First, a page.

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Why tropical forests are crucial to beat air pollution

The focus for World Environment Day 2019 is to beat air pollution. Image: Pixabay
The focus for World Environment Day 2019 is to beat air pollution. Image: Pixabay
The focus for World Environment Day 2019 is to beat air pollution. Image: Pixabay

Daisy Payne

Deforestation-free supply chains are important in tackling climate change, but did you know they could also be a solution to beat air pollution?

When we think of air pollution, our minds conjure images of smoggy cities, traffic-clogged streets and chimneys emitting noxious plumes. But air pollution is not just a problem for city dwellers. Findings from the World Health Organisation (WHO) show that 9/10 people worldwide breathe polluted air. The main cause of air pollution, like climate change, is the emission of harmful particles produced from burning fossil fuels. These can cause pulmonary and cardiovascular diseases, which lead to the estimated premature deaths of 7 million people each year, mostly in low-income cities.

Urban Jungles — a solution to air pollution?

Cities around the world have turned to nature-based solutions to combat air pollution: planting trees and creating urban green spaces to improve airflow and filter out particulate matter (PM) — one of the most lethal air pollutants. While this helps address rising levels of pollution within cities, it does not remove the problem. Like climate change, air pollution is a global, borderless problem that requires a multi-faceted solution both at the local, national and global scales. Planting trees in cities and cutting fossil fuel consumption are possible solutions, but what can be done at a global scale?

The lungs of the planet

“One breath in every five we take comes to us from the Amazon.”

Andrew Mitchell, Global Canopy Founder

Single trees are important, but when maintained as intact swathes of rainforest, they are an almighty force with the capacity to impact global air, water and nutrient cycles. As trees within tropical forests transpire during daylight hours, they release large amount of moisture and oxygen into the atmosphere. This helps drive the atmospheric circulation cycles which move oxygen and freshwater around the planet.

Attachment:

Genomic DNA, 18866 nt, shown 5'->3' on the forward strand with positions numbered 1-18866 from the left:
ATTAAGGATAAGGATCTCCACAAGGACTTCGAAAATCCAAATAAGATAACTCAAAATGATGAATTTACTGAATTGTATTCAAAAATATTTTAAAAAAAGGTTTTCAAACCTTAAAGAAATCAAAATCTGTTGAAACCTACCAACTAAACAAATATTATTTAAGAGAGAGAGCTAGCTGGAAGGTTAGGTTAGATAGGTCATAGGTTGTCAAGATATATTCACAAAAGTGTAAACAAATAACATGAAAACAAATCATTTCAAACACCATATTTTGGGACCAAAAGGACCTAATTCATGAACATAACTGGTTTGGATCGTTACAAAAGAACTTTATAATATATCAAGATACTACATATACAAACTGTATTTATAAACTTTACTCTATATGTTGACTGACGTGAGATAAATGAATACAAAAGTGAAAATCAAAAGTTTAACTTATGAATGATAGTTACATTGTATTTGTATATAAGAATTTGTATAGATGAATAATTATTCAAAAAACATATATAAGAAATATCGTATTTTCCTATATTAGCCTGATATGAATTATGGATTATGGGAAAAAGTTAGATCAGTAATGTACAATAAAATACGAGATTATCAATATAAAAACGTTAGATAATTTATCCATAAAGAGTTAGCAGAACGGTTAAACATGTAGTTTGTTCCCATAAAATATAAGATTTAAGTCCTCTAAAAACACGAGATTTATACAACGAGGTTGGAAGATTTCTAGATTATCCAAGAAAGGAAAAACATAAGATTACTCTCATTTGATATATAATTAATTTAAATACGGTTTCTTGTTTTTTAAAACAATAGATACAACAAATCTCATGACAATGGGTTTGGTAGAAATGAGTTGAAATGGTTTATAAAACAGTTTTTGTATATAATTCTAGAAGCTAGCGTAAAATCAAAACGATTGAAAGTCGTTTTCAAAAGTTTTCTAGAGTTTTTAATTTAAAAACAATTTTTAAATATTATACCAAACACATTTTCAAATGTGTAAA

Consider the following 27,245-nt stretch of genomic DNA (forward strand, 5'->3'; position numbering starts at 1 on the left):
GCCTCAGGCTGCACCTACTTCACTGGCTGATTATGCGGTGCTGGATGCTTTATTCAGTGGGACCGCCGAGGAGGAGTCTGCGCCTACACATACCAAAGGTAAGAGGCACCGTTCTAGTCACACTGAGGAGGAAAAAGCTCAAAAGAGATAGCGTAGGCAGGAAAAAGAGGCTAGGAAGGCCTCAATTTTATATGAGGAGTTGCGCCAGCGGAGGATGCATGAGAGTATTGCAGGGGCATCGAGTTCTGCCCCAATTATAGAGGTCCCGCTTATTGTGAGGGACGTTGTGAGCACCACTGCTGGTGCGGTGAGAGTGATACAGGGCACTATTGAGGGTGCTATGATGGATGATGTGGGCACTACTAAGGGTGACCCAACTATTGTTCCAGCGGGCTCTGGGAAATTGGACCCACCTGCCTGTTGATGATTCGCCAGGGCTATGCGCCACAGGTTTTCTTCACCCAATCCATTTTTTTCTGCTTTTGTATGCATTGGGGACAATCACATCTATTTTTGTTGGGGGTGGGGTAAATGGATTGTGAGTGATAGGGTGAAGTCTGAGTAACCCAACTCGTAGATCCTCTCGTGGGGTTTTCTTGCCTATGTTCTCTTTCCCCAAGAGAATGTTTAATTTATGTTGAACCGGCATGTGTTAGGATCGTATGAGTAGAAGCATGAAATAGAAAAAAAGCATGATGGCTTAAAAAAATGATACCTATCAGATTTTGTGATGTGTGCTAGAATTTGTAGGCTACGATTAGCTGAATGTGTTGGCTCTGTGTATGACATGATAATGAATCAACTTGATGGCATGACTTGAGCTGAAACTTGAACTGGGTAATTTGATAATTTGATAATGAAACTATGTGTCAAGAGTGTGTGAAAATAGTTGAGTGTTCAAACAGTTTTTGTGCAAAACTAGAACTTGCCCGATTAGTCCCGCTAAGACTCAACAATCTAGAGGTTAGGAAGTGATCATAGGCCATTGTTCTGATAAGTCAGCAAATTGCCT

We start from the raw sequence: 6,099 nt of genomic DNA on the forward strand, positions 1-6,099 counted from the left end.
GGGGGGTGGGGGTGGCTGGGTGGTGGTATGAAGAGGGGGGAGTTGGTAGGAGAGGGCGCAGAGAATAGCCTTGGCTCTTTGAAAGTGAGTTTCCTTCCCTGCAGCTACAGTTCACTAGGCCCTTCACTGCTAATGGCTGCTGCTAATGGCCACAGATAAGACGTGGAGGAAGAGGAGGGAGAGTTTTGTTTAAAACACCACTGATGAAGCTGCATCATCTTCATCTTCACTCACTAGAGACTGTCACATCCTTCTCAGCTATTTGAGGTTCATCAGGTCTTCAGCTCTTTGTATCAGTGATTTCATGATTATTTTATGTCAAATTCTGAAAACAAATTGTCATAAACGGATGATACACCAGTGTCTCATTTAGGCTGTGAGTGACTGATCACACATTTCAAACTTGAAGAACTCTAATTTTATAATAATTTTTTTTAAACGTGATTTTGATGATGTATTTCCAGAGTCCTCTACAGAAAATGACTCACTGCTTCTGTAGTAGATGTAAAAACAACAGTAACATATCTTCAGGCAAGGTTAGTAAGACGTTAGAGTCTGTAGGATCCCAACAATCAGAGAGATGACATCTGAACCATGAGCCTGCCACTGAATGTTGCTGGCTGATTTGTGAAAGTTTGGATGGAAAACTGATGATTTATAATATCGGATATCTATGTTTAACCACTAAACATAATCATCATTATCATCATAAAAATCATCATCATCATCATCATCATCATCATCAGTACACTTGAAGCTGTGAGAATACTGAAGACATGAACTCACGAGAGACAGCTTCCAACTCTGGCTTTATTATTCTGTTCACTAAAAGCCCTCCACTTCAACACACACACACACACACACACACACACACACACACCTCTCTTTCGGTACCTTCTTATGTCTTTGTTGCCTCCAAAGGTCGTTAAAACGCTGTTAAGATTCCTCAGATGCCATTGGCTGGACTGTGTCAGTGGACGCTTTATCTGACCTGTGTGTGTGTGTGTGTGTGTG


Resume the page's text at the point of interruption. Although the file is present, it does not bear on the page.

At the same time, tropical forests draw in and store carbon dioxide and other harmful air pollutants through their leaves, acting like gigantic air purifiers for the whole planet.

Bands of freshwater are generated from tropical forests in the Amazon, Congo Basin and Southeast Asia. Source: NCAR vislab

Loss of forests intensifies air pollution

Without rainforests, the ability to filter air and remove carbon dioxide from the atmosphere is at risk. Although not as lethal as PM, carbon dioxide is the most abundant pollutant in the Earth’s atmosphere. It also contributes to the greenhouse effect and in turn, this intensifies the harmful effects of air pollutants such as PM. Land use change and deforestation are the second largest human source of carbon dioxide globally. So clearing tropical forests not only removes the benefits of air purification but also creates a warmer environment that exacerbates the effects of lethal air pollutants.

The world’s tropical forests are being cleared to make way for agricultural expansion to produce a handful of commodities such as soy, palm oil and beef. According to Trase, the platform created by Global Canopy together with the Stockholm Environment Institute to explore the supply chain links for forest-risk commodities, soy traded from Brazil between 2006–2017 was associated with nearly 2 million hectares of deforestation risk. This forest loss in soy-producing areas generated approximately 325 million tonnes of CO2. This is the equivalent of burning approximately 32 billion tonnes of diesel. Deforestation contributes to a warmer planet while leaving less trees to filter air.

Solutions to air pollution

How do we protect tropical forests that could be as far as half a world away?

Governments and companies need to recognise and address the deforestation risks in their supply chains. Trase maps the flows of forest-risk commodities such as beef, palm oil and soy from the point of production, through the trading companies to the place of import, allowing companies to identify sourcing areas and see whether those areas are associated with deforestation or other social risks. Governments can use the data to help inform jurisdictional-level solutions and policies to tackle deforestation.

Companies first need to assess their exposure to forest-risk commodities such as palm oil, beef and soy. And then they can put commitments in place with a clear, time bound action plan to address those risks and remove deforestation from their supply chains. They should report on their action, ensuring that their suppliers also comply.

Consumers can also put pressure on companies to commit to zero-deforestation through their purchasing decisions. We are all part of the deforestation economy.

Air pollution and climate change are two of the gravest threats faced by humanity. Rainforests are nature’s lifeline to combat both; we all need to catch on before it is too late.